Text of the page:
Return On Time: 7 Timely Tips
Monday, February 13, 2012
Posted by: Todd Ordal
"The only reason for time is so that
everything doesn't happen at once.”
we talk a great deal about "return.” Return on investment, cash-on-cash return,
return on equity and return on invested capital are a few. However, whether
you’re a CEO or a sales rep, perhaps your most important measurement of return
is your return on time.
Most of you who are reading this newsletter
have a good deal of discretion as to how you spend your time. It’ is unlikely
that someone forced you to read this. You decided that at this moment, this is
what you should do. (Hint: If this topic has no interest to you, stop now and
time-management seminar I went to 30 years ago started off with this statement:
"Regardless of who you are, we all have 24 hours in our day.” I don’t recall
anyone jumping up to argue. This obvious point still holds true today. However,
we now have 537 cable channels, Facebook®, cell phones, email, You Tube and
much more traffic to contend with. I watched The Jetsons as a kid and thought
about how cool it would be to have all of those gadgets and a robot maid so I’d
have more free time. I’m still waiting.
with many leaders and often had conversations with them about how to best spend
their time. I frequently wonder the same about myself. As a result, I came up
with Todd’s Seven Timely Tips for Increasing Return on Time.
your values. A great place to start taking control of your time is by
identifying your values and then determining whether the activities and time
you’re investing (or squandering) are consistent with these values. (If you
want a vehicle to examine your values, email me and I’ll send you a free
assertive. You don’t need to have a relationship with everybody who rings your
doorbell or calls you on the phone. Trying to be nice to everyone prevents you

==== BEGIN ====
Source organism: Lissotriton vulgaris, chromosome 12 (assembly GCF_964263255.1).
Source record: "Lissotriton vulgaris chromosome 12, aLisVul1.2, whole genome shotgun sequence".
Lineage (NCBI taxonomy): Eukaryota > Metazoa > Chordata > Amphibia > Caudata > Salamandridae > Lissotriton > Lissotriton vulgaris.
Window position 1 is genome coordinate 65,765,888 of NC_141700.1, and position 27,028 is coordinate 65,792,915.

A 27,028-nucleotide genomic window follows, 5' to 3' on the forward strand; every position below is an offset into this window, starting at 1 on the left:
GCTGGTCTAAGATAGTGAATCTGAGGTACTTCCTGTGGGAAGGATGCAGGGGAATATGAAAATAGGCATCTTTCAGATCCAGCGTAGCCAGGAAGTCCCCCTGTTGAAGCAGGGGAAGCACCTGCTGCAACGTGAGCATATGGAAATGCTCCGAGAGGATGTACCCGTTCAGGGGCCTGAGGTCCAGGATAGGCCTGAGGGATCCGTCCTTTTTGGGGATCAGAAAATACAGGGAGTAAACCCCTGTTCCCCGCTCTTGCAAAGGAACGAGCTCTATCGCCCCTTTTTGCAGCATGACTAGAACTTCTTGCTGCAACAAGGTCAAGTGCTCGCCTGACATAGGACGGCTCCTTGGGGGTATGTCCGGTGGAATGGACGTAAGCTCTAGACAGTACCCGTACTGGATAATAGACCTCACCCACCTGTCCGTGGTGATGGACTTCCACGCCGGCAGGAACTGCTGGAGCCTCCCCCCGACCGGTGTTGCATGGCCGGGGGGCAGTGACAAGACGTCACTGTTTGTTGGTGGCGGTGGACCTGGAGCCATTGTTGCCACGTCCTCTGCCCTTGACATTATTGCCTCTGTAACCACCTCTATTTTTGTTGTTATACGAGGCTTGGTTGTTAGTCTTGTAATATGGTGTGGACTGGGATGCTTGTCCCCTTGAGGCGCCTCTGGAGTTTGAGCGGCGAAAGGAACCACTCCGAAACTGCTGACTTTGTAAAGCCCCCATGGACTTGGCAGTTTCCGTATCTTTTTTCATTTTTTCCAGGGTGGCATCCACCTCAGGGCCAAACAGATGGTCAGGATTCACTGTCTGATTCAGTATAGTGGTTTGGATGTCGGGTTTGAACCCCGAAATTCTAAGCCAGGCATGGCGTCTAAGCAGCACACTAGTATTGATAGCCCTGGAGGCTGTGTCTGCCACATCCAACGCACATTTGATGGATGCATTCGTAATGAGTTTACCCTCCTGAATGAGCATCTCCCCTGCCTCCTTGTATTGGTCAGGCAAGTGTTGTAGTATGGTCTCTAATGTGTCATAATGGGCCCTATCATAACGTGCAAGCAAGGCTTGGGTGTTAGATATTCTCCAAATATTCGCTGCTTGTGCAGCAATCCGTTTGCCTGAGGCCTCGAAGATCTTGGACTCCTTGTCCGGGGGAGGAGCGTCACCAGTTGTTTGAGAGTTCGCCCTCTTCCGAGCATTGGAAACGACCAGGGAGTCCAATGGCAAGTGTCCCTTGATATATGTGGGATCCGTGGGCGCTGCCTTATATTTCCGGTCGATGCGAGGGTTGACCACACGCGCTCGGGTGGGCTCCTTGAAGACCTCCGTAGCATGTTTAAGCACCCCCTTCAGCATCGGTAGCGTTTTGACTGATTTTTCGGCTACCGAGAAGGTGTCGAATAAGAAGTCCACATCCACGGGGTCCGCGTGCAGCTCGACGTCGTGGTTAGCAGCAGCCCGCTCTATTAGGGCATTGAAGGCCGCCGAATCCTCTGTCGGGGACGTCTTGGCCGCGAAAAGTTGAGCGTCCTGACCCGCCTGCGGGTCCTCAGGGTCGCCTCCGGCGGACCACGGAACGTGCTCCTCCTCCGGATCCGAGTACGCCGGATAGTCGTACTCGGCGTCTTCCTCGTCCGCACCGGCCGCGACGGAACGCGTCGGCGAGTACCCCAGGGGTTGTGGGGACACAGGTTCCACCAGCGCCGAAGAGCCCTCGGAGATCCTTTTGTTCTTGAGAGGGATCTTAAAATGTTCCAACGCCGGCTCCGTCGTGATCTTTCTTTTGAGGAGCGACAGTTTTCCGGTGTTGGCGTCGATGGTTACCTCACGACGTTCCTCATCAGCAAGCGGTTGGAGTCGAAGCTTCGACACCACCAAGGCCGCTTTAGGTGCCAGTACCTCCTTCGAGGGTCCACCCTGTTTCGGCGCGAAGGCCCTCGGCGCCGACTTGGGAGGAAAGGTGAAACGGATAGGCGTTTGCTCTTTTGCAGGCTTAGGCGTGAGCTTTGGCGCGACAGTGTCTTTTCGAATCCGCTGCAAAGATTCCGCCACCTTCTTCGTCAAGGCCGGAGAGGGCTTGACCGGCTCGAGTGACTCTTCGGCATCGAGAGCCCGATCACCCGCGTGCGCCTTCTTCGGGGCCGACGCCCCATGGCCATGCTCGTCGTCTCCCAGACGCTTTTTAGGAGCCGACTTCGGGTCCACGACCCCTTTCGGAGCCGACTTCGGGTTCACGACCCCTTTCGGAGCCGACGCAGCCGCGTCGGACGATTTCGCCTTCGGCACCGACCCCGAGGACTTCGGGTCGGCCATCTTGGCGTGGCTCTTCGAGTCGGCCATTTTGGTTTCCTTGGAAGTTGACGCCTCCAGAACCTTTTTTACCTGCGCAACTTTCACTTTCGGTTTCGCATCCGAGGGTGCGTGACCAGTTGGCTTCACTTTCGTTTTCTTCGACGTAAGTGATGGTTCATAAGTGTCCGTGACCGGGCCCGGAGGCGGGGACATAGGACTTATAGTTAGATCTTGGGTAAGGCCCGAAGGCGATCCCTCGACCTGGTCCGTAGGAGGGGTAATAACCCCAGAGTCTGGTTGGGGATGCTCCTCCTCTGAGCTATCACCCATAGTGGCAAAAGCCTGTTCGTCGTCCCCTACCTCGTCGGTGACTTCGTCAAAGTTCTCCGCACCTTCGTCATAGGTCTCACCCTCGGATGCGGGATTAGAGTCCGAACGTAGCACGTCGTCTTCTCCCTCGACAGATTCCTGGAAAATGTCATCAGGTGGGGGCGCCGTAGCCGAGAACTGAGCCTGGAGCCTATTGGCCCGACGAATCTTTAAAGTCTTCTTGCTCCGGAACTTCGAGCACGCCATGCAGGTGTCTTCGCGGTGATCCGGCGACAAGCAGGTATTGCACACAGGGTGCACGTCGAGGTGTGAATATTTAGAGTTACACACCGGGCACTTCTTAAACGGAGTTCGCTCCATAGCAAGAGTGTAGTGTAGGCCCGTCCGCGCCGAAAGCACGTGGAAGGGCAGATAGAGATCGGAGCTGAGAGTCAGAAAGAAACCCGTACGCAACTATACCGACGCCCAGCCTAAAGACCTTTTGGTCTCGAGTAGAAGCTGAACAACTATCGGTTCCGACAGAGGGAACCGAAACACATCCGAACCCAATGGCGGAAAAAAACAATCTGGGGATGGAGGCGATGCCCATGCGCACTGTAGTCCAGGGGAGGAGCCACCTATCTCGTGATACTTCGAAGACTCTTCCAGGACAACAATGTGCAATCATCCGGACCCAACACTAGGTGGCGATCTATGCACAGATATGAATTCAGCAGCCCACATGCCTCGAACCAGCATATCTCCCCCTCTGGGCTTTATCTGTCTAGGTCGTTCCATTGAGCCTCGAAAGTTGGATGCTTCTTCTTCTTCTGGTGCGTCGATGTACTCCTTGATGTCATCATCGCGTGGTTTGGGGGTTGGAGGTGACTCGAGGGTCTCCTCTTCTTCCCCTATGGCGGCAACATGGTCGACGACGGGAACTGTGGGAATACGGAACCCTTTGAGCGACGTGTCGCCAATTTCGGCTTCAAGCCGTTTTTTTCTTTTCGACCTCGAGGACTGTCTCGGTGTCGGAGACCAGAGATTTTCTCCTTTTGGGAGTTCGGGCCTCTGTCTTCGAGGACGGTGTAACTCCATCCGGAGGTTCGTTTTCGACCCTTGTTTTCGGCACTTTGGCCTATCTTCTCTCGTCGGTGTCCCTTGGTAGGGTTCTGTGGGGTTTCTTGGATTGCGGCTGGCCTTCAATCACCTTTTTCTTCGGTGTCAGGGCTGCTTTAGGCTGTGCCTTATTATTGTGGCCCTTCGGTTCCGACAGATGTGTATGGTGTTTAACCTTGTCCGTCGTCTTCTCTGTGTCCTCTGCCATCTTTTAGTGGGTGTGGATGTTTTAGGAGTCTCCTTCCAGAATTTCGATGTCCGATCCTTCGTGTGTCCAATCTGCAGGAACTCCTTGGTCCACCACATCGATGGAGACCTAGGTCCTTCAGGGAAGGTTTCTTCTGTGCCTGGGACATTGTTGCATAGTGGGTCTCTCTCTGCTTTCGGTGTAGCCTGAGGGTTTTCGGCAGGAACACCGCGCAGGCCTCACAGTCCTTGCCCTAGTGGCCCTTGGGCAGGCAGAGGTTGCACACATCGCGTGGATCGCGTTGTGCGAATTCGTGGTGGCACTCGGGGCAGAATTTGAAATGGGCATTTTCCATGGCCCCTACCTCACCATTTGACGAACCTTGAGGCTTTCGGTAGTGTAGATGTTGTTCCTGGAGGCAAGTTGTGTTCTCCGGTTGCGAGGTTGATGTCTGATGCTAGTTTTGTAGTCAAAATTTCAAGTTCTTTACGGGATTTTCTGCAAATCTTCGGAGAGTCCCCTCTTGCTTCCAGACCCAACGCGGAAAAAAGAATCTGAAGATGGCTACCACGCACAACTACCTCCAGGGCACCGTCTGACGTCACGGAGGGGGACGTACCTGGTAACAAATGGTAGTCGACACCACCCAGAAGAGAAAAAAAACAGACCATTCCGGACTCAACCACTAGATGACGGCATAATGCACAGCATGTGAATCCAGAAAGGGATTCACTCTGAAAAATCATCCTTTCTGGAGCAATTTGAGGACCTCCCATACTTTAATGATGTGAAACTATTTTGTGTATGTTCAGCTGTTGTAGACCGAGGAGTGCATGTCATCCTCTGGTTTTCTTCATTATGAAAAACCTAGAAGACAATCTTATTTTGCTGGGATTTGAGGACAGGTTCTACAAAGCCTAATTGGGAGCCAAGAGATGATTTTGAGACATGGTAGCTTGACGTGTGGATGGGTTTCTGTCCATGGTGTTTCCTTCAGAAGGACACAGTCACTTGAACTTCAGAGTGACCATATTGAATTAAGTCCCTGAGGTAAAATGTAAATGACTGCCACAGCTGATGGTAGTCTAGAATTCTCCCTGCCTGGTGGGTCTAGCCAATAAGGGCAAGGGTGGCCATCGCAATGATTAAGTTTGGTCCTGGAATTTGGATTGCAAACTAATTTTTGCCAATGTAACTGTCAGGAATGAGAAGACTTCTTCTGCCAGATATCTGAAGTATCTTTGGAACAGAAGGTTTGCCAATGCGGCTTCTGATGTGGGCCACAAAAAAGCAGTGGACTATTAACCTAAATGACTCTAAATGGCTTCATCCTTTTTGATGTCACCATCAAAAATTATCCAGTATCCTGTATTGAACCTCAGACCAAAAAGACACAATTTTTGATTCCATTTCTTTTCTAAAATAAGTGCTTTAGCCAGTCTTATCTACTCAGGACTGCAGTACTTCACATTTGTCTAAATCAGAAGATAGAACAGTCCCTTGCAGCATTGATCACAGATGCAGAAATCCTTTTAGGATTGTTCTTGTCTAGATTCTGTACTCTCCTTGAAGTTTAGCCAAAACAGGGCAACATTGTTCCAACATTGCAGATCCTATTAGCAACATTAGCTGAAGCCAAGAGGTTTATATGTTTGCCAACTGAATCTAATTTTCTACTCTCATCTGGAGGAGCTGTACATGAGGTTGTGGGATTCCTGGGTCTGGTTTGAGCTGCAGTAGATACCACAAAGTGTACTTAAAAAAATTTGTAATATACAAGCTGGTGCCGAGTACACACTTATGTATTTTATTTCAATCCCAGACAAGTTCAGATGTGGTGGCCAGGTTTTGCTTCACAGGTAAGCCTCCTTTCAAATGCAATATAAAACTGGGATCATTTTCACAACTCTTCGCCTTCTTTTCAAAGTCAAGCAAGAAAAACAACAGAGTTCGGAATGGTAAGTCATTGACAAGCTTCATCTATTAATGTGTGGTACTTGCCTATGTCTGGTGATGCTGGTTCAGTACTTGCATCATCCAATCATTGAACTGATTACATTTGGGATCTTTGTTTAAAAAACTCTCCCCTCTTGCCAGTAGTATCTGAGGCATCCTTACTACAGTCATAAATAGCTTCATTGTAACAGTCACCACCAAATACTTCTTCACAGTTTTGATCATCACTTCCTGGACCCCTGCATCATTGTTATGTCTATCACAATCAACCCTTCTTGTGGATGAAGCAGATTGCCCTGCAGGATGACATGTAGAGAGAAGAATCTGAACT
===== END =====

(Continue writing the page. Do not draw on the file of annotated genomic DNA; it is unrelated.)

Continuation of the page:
from doing what you should be doing. A talented client who’s CEO of a large
company recently said, "I don’t want to be seen as a jerk, but I just can’t go
to lunch with everyone who asks.” Some will see him as a jerk, but he’s right.
3. Plan. If
you don’t plan, how can you know what’s most important? If an activity doesn’t
take you closer to your long-term objectives, do you need to do it, or did you
get sidetracked? (It’s OK to look at shiny new things occasionally.)
"comparative advantage” to your advantage. (If you aren’t familiar with the
economics term "comparative advantage,” look it up. I swear it’ll be a good use
of your time.) If you love to mow the lawn, great! If not, get someone who’s
faster and find a better outlet for your time. I had a client who swore he
could do everything better than all of his employees. He probably could, but he
was miserable and couldn’t grow his business as a result.
wealth in terms of discretionary time, not money. This causes you to think
differently about your activities and what has value. The guy above was
financially very wealthy but couldn’t take a vacation even though he could
afford to buy a jet to do so! I’m writing this on a Monday. I’m skiing tomorrow
because there’s supposed to be a foot of new snow. (Admittedly, it might be a
late night tonight!) Tomorrow, I’ll be wealthier than the guy with the pile of
that longer is not better. Pretend you’re hiring me as a consultant to help you
solve a large problem. It’s going to take six months and require a $250,000
investment, but it will bring in $3 million in new revenue. Wait … I just found
a way to do it in five minutes. Does this have more or less value to you?
Longer is not better; it’s just longer.
Nobody gets this right all the time. Just course-correct frequently.
minutes right now to reflect on this and identify what you can do differently
to increase your return on time. Do it now!
"…And then one day you find
Ten years have got behind you
No one told you when to run
You missed the starting gun
And you run and you run
To catch up with the sun
But it is sinking….”
--Time, Pink Floyd
I hope this
provided you a generous return on time.
© Todd Ordal, 2011 Todd Ordal, CMC,
works with CEOs and their executive teams to increase performance, resulting in
better financial results, clear strategy, better leadership or a better night's
sleep for the CEO…without narcotics! You can reach Todd at firstname.lastname@example.org